The group decided to go to work on trust. They engaged in a series of exercises, demonstrating how trust building was relevant to their working relationships. “We need to have trust to have healthy relationships and a cohesive team that will drive the business.”
Members recognized the barriers the lack of trust creates. “The current lack of trust makes us reach out to each other less and it affects the way we communicate.” And, each of the division’s team members, regardless of rank or level of responsibility, discovered they wanted the same thing: respectful relations based on a foundation of trust. “We need to learn how to work together.”
With both leadership and employees on the same page about the need for trust, we needed to provide them with an in-depth look at the division’s level of trust. To provide this baseline understanding, we administered our team trust assessment. 100% of the division’s employees participated in the survey.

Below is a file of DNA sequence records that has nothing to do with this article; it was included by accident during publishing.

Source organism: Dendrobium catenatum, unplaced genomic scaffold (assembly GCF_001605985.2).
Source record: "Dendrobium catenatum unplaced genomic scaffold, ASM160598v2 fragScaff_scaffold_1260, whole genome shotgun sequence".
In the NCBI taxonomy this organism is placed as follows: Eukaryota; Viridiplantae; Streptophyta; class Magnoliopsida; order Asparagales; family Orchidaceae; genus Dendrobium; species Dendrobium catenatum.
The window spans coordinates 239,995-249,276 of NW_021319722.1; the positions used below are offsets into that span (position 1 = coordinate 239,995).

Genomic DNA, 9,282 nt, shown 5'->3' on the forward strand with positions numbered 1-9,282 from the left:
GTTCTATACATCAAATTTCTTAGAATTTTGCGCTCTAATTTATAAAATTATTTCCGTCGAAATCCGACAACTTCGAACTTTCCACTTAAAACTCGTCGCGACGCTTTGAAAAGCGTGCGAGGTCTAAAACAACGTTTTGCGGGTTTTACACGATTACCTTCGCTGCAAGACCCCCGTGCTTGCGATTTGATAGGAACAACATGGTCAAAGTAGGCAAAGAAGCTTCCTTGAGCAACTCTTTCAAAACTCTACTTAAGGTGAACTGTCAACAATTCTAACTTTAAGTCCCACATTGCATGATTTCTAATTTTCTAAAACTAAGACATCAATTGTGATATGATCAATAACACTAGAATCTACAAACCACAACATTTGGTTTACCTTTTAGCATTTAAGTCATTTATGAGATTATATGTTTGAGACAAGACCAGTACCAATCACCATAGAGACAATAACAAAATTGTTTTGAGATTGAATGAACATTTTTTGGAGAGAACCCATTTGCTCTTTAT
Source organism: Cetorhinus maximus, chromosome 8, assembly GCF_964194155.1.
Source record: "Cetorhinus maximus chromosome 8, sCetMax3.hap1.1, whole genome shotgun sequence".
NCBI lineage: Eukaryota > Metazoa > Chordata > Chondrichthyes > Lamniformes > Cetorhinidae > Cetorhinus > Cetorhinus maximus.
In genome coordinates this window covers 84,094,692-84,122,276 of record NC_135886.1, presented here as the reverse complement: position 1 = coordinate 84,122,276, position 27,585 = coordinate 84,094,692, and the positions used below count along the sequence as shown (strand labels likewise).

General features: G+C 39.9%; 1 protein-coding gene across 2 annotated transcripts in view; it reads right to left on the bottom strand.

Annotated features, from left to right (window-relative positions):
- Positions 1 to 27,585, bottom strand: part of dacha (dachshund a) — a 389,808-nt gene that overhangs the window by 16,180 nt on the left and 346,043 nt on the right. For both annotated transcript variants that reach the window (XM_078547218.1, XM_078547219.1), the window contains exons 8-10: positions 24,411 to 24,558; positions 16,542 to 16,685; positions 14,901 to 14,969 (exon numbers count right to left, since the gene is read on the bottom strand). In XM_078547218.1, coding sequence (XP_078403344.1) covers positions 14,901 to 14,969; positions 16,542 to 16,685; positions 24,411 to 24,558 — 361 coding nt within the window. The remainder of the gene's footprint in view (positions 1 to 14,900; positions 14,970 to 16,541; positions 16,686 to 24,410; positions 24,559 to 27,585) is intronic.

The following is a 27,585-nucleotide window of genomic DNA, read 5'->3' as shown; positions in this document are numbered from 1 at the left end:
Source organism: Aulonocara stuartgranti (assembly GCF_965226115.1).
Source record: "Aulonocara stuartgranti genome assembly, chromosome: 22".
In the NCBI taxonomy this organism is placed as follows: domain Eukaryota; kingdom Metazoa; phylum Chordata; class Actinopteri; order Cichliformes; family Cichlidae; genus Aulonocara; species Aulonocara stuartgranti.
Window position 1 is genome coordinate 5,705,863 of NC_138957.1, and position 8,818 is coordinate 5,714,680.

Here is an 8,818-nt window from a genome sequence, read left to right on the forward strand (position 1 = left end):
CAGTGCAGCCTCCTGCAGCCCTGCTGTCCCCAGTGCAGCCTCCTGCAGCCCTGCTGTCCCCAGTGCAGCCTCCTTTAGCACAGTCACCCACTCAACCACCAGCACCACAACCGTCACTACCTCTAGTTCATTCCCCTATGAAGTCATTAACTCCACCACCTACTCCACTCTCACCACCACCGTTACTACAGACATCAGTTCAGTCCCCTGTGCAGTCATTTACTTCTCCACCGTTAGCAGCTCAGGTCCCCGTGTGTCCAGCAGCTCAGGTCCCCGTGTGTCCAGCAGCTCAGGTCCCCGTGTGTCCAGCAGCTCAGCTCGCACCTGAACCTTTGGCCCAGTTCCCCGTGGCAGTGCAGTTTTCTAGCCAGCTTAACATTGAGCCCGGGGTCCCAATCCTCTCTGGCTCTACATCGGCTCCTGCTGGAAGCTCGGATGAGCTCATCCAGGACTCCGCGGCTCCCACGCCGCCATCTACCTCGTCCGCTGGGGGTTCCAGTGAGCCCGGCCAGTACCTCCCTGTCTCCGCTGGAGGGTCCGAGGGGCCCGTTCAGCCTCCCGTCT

The results of this baseline assessment pinpointed the root cause of the division’s relationship issues. The elephant in the room was finally revealed…though it wasn’t the size or shape people had expected. Trust hadn’t been broken by a lone incident. It had been gradually diminished by a pattern of pervasive, subtle misunderstandings and breakdowns. While these breakdowns and disappointments were small and seemingly inconsequential, they’d accumulated to create an impact equivalent to a major betrayal.